Aug. 8, 2007 Pulp and paper plants in the future may operate at lower energy levels as the result of a new joint technology developed by Oak Ridge National Laboratory and Swagelok Company of Solon, Ohio.
ORNL researchers Vinod Sikka, Dane Wilson, Jun Qu and Peter Blau of the laboratory's Industrial Technologies Program have conducted collaborative research on the durability of stainless steel alloys that were treated with the Swagelok- developed low-temperature colossal supersaturation method -- a process that has hardened surfaces four and five times the normal level while not compromising their resistance to corrosion.
This hardened surface has been implemented in pump impellers undergoing severe wear operation at the Sonoco paperboard plant in Newport, Tenn.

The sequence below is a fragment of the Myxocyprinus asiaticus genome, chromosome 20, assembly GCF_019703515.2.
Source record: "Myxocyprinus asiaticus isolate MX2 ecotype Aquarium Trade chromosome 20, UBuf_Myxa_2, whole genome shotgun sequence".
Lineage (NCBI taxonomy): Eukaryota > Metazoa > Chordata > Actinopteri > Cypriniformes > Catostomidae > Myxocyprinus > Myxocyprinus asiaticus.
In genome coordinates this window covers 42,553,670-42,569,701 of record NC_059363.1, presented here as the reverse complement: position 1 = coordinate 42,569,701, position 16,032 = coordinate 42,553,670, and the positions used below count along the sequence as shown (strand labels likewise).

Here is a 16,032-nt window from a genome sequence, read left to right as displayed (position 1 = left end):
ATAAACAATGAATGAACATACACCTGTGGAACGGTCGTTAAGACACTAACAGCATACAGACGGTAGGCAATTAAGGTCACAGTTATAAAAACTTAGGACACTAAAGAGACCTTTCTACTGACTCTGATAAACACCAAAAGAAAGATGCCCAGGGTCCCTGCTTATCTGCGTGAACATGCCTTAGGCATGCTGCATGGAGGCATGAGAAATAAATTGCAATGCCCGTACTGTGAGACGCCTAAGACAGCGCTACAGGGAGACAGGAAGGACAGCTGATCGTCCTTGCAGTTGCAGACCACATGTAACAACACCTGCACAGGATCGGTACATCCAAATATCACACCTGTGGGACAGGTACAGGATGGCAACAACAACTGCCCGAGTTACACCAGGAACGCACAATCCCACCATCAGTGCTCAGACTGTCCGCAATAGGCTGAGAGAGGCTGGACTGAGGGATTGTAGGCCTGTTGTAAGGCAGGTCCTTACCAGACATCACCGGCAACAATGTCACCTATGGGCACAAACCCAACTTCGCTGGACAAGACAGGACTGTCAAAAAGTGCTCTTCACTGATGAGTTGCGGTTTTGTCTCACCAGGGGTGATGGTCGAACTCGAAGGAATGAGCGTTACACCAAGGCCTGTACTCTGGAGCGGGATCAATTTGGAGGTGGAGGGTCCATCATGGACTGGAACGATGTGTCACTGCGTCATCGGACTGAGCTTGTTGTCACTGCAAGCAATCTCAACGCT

The impellers in the plant are working at three times the life of regular impellers with an annual energy savings of 56 million BTUs. The funding source is DOE's Office of Energy Efficiency and Renewable Energy Industrial Technologies.
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